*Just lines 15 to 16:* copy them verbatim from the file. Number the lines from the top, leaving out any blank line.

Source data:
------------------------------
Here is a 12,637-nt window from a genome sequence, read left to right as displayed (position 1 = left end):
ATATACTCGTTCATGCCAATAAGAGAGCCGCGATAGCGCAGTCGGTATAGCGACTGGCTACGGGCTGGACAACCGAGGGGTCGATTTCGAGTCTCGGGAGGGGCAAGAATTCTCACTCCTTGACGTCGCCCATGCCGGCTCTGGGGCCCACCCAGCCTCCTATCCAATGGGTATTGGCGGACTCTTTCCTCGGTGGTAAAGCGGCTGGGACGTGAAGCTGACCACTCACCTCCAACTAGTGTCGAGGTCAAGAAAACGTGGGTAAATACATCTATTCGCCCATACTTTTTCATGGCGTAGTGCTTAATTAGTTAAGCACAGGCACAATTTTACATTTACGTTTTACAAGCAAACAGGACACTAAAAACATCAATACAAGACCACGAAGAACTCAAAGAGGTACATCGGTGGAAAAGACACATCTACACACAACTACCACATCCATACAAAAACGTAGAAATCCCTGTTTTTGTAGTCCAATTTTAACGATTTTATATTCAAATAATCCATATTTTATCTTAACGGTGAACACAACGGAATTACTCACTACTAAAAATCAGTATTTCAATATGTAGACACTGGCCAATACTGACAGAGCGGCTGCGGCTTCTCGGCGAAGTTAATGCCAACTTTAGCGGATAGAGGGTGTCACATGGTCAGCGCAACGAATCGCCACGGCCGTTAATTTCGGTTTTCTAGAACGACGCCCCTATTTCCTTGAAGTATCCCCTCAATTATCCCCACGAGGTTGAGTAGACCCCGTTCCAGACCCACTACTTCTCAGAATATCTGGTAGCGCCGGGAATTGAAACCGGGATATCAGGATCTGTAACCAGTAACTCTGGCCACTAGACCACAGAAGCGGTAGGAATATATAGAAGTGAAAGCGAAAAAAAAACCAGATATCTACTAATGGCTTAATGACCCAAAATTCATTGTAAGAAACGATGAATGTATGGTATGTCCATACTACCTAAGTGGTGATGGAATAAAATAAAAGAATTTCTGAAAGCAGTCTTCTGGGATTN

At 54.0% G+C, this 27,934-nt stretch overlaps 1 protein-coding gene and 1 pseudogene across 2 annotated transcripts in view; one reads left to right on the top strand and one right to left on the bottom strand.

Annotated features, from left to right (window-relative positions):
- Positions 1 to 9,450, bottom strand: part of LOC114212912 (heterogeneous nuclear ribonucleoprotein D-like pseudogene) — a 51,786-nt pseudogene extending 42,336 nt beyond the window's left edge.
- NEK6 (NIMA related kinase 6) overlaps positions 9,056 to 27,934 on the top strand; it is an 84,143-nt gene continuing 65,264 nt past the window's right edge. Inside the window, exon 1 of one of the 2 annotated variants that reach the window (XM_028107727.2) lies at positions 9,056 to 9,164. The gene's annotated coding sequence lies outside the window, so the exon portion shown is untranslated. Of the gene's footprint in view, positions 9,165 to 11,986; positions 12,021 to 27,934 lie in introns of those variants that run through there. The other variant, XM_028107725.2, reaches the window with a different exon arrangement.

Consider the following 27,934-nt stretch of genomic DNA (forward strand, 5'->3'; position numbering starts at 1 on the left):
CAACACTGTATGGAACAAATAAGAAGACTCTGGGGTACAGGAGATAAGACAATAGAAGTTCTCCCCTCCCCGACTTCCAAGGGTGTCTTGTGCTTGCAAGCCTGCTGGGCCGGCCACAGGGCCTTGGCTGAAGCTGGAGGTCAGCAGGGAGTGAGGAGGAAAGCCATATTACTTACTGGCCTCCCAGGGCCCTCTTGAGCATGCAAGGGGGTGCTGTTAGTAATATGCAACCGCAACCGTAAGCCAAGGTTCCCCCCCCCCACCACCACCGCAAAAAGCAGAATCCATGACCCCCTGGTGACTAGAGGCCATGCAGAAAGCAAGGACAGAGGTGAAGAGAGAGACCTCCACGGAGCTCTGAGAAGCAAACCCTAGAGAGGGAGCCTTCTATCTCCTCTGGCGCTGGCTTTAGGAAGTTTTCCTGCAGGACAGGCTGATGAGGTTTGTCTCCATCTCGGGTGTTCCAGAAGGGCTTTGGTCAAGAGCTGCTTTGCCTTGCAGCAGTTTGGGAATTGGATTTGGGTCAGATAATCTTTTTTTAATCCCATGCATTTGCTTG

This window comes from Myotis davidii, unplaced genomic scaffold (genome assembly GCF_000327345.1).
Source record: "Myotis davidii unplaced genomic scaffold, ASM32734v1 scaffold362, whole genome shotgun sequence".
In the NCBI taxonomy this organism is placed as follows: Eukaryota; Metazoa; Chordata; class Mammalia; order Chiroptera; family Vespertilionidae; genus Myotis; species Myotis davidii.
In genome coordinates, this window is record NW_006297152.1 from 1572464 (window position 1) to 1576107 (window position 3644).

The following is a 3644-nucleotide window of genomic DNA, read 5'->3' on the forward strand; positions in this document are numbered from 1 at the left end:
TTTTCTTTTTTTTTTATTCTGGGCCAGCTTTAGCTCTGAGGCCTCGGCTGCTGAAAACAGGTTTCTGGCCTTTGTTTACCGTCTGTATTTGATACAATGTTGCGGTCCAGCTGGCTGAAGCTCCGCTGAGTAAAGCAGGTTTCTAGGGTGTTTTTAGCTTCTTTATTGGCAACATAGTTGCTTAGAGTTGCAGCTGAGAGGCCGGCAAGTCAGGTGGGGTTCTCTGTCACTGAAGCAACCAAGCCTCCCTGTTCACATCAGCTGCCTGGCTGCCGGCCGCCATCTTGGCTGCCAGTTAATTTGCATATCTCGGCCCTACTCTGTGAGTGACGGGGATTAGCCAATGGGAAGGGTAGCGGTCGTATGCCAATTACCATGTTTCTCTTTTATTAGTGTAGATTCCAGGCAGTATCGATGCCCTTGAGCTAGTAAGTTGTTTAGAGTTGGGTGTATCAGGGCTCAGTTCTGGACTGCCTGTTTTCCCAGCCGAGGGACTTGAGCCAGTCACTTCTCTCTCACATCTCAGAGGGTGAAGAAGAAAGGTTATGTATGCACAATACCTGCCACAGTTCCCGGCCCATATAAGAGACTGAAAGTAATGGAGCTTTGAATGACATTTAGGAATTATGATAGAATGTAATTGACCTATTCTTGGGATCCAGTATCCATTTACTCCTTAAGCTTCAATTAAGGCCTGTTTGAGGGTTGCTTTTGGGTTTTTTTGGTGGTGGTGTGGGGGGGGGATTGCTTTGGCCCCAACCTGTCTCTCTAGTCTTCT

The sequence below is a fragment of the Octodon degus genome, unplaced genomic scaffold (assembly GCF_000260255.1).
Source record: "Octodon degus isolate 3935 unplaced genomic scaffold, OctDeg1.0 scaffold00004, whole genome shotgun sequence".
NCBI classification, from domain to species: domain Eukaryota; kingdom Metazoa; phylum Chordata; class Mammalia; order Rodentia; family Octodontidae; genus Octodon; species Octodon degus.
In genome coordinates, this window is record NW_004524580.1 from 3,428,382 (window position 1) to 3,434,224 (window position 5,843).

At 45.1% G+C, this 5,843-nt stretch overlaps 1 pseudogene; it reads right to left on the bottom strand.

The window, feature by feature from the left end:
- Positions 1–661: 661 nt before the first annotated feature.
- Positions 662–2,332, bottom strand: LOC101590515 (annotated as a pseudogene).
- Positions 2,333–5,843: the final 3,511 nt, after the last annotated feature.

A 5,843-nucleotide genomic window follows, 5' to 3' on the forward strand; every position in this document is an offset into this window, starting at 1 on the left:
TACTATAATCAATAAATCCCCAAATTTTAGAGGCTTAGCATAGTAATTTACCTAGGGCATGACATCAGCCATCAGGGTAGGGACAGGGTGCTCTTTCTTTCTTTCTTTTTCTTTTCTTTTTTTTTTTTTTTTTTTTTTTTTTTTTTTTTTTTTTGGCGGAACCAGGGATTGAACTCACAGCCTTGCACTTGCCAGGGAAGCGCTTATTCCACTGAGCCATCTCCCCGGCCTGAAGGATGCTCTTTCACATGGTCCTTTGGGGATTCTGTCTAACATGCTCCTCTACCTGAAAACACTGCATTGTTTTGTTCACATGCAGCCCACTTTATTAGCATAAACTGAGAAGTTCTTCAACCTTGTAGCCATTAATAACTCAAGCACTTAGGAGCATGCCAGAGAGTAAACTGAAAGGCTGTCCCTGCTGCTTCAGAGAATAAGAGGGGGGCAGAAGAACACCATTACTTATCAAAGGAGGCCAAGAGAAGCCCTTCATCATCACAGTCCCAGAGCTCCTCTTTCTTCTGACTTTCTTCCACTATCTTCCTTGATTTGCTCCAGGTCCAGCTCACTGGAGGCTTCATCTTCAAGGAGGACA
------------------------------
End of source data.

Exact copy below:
The sequence below is a fragment of the Octodon degus genome, unplaced genomic scaffold (assembly GCF_000260255.1).
Source record: "Octodon degus isolate 3935 unplaced genomic scaffold, OctDeg1.0 scaffold00004, whole genome shotgun sequence".